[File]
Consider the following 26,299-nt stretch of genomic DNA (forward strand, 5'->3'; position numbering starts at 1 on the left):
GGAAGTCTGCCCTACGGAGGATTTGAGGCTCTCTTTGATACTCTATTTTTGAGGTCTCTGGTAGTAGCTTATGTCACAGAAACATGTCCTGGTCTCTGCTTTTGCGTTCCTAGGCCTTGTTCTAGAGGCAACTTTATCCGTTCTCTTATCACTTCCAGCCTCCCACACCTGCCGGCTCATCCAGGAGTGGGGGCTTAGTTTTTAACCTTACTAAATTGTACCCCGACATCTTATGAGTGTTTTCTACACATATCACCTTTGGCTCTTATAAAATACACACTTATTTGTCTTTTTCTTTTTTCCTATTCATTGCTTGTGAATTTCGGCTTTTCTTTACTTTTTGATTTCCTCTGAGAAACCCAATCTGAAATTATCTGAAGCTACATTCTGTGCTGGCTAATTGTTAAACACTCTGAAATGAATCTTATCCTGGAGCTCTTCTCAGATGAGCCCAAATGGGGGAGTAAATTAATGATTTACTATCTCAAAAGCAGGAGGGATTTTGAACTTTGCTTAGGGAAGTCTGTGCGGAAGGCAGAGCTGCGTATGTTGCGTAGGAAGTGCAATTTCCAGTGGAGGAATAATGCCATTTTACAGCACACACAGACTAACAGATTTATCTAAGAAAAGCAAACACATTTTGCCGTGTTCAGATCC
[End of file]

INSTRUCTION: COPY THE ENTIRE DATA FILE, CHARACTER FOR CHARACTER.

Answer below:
Consider the following 26,299-nt stretch of genomic DNA (forward strand, 5'->3'; position numbering starts at 1 on the left):
GGAAGTCTGCCCTACGGAGGATTTGAGGCTCTCTTTGATACTCTATTTTTGAGGTCTCTGGTAGTAGCTTATGTCACAGAAACATGTCCTGGTCTCTGCTTTTGCGTTCCTAGGCCTTGTTCTAGAGGCAACTTTATCCGTTCTCTTATCACTTCCAGCCTCCCACACCTGCCGGCTCATCCAGGAGTGGGGGCTTAGTTTTTAACCTTACTAAATTGTACCCCGACATCTTATGAGTGTTTTCTACACATATCACCTTTGGCTCTTATAAAATACACACTTATTTGTCTTTTTCTTTTTTCCTATTCATTGCTTGTGAATTTCGGCTTTTCTTTACTTTTTGATTTCCTCTGAGAAACCCAATCTGAAATTATCTGAAGCTACATTCTGTGCTGGCTAATTGTTAAACACTCTGAAATGAATCTTATCCTGGAGCTCTTCTCAGATGAGCCCAAATGGGGGAGTAAATTAATGATTTACTATCTCAAAAGCAGGAGGGATTTTGAACTTTGCTTAGGGAAGTCTGTGCGGAAGGCAGAGCTGCGTATGTTGCGTAGGAAGTGCAATTTCCAGTGGAGGAATAATGCCATTTTACAGCACACACAGACTAACAGATTTATCTAAGAAAAGCAAACACATTTTGCCGTGTTCAGATCC